Slideshow 11 Unexpected Disruptors in Payments

  • September 21 2012, 2:46pm EDT
12 Images Total

(Image: ThinkStock)


Groupon, a provider of daily merchant offers, just launched a mobile card reader with low pricing and fast payments. It keeps its prices low by relying on its existing sales force instead of working with independent sales organizations.

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When Facebook went public, its regulatory filings revealed that 15% of its revenue came from payments. It has money transmitter licenses in many states, and most recently is providing tools to make mobile payment acceptance easier. (Image: ShutterStock)


Fiserv, a payments-industry insider, is also acting as a disruptor by selling its new SpotPay card reader through banks instead of working with independent sales organizations.


Nintendo is readying its next Wii for release Nov. 18. The game console's controller has a built-in Near Field Communication chip, a common component for mobile wallets. And although Nintendo hasn't made the chip's purpose clear, it has developed a new loyalty system for digital games sales. (Image: Bloomberg News)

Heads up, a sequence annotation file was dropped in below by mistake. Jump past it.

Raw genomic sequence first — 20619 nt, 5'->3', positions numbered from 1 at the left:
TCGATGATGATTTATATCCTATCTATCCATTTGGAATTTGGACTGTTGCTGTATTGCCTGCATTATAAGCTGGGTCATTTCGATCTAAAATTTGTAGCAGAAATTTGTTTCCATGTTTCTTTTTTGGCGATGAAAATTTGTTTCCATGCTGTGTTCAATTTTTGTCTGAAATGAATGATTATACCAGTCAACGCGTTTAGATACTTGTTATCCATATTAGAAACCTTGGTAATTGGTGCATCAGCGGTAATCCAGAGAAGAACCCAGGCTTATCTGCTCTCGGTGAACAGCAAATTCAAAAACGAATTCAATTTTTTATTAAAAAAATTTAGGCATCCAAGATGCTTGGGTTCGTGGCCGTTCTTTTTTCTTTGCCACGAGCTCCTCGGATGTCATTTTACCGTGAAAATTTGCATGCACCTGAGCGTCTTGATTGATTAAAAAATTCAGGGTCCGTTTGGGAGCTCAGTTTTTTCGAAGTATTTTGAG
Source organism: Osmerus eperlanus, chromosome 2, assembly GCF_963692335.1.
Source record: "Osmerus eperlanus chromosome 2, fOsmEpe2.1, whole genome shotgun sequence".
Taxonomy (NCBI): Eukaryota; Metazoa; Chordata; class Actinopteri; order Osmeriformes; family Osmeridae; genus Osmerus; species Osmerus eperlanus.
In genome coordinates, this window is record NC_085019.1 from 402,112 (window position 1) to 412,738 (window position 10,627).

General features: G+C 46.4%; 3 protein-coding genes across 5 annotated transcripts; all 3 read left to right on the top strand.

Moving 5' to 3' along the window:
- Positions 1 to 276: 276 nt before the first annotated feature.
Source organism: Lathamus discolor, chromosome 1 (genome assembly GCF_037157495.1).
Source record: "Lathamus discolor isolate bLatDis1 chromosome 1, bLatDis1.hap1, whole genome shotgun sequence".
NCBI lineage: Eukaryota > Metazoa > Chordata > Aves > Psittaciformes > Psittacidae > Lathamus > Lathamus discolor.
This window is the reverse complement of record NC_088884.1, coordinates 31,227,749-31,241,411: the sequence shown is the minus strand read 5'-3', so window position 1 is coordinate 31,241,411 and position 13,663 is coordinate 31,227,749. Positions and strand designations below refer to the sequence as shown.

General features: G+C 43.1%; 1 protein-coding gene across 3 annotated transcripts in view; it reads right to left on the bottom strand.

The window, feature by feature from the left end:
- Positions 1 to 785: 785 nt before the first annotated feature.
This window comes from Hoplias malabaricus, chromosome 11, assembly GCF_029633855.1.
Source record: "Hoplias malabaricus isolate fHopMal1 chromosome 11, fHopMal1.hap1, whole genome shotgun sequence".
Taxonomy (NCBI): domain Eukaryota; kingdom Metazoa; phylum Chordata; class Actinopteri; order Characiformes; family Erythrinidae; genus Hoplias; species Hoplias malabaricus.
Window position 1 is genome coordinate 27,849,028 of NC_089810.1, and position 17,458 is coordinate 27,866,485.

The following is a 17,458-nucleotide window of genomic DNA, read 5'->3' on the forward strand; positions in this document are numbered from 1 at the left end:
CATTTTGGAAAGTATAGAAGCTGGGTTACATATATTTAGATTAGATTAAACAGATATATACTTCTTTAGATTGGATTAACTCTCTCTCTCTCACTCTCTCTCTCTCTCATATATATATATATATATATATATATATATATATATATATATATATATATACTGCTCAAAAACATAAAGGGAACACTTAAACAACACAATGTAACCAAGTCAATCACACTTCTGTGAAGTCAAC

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As other mobile-payment systems have lagged or failed, Starbucks' system has grown. Its recent investment in Square shows the coffee company is committed to handling payments in new ways. (Image: Bloomberg News)


Bitcoin is still a fringe currency, but a company called BitInstant plans to take the alternative currency mainstream with the introduction of a prepaid card that lets consumers spend bitcoins at any merchant that accepts MasterCard. (Image: ShutterStock)


Dwolla's programming tools let banks use its FiSync system to make transactions as fast as a card payment but as cheaply as an automated clearing house transfer. (Image: ThinkStock)

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Target may not have painted a bulls-eye on the payments industry yet, but it has partnered with disruptors like Starbucks and shopkick, proving itself an ally to new entrants. (Image: Bloomberg News)

Home Depot

Home Depot doesn't have its own payment product, but it provided PayPal with a testing ground for its cardless point of sale system. (Image: ShutterStock)


Square may no longer seem unexpected, but the company was at first ridiculed by industry insiders for a product that seemed almost too simple to succeed. The company now handles $8 billion in payments on an annualized basis. (Image: Bloomberg News)

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All eyes may be on Apple, but Microsoft is taking the payments plunge with its new Windows 8 phones. (Image: ShutterStock)